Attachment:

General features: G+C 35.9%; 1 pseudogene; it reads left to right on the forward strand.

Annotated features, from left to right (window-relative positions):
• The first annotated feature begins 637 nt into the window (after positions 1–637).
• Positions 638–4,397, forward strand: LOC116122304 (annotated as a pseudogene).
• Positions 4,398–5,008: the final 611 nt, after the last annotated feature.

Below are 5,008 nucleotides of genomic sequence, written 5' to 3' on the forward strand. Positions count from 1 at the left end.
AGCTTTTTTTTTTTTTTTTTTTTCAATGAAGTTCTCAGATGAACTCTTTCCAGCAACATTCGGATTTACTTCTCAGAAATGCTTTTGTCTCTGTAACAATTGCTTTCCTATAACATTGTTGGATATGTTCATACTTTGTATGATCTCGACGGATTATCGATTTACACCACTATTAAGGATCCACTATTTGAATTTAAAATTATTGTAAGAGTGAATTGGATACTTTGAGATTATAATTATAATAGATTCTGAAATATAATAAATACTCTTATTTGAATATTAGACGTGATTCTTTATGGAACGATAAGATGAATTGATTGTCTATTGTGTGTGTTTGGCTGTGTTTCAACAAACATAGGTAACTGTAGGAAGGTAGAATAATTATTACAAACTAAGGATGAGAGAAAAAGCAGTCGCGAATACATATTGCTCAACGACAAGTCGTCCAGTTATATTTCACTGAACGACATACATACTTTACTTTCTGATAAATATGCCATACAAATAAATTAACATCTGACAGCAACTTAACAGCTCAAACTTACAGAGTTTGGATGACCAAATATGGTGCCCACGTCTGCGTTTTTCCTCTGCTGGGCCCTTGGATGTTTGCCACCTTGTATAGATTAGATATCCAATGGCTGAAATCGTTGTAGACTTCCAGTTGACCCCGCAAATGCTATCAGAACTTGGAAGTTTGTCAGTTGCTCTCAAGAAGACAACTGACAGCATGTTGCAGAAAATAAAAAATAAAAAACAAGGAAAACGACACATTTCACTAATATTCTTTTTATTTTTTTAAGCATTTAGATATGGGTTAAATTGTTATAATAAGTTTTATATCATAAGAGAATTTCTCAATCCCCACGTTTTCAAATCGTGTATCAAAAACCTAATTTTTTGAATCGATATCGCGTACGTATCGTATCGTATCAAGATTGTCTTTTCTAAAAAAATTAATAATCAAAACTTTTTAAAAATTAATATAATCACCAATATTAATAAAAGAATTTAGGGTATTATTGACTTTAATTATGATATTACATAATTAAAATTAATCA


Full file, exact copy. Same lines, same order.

General features: G+C 35.9%; 1 pseudogene; it reads left to right on the forward strand.

Annotated features, from left to right (window-relative positions):
• The first annotated feature begins 637 nt into the window (after positions 1–637).
• Positions 638–4,397, forward strand: LOC116122304 (annotated as a pseudogene).
• Positions 4,398–5,008: the final 611 nt, after the last annotated feature.

Below are 5,008 nucleotides of genomic sequence, written 5' to 3' on the forward strand. Positions count from 1 at the left end.
AGCTTTTTTTTTTTTTTTTTTTTCAATGAAGTTCTCAGATGAACTCTTTCCAGCAACATTCGGATTTACTTCTCAGAAATGCTTTTGTCTCTGTAACAATTGCTTTCCTATAACATTGTTGGATATGTTCATACTTTGTATGATCTCGACGGATTATCGATTTACACCACTATTAAGGATCCACTATTTGAATTTAAAATTATTGTAAGAGTGAATTGGATACTTTGAGATTATAATTATAATAGATTCTGAAATATAATAAATACTCTTATTTGAATATTAGACGTGATTCTTTATGGAACGATAAGATGAATTGATTGTCTATTGTGTGTGTTTGGCTGTGTTTCAACAAACATAGGTAACTGTAGGAAGGTAGAATAATTATTACAAACTAAGGATGAGAGAAAAAGCAGTCGCGAATACATATTGCTCAACGACAAGTCGTCCAGTTATATTTCACTGAACGACATACATACTTTACTTTCTGATAAATATGCCATACAAATAAATTAACATCTGACAGCAACTTAACAGCTCAAACTTACAGAGTTTGGATGACCAAATATGGTGCCCACGTCTGCGTTTTTCCTCTGCTGGGCCCTTGGATGTTTGCCACCTTGTATAGATTAGATATCCAATGGCTGAAATCGTTGTAGACTTCCAGTTGACCCCGCAAATGCTATCAGAACTTGGAAGTTTGTCAGTTGCTCTCAAGAAGACAACTGACAGCATGTTGCAGAAAATAAAAAATAAAAAACAAGGAAAACGACACATTTCACTAATATTCTTTTTATTTTTTTAAGCATTTAGATATGGGTTAAATTGTTATAATAAGTTTTATATCATAAGAGAATTTCTCAATCCCCACGTTTTCAAATCGTGTATCAAAAACCTAATTTTTTGAATCGATATCGCGTACGTATCGTATCGTATCAAGATTGTCTTTTCTAAAAAAATTAATAATCAAAACTTTTTAAAAATTAATATAATCACCAATATTAATAAAAGAATTTAGGGTATTATTGACTTTAATTATGATATTACATAATTAAAATTAATCA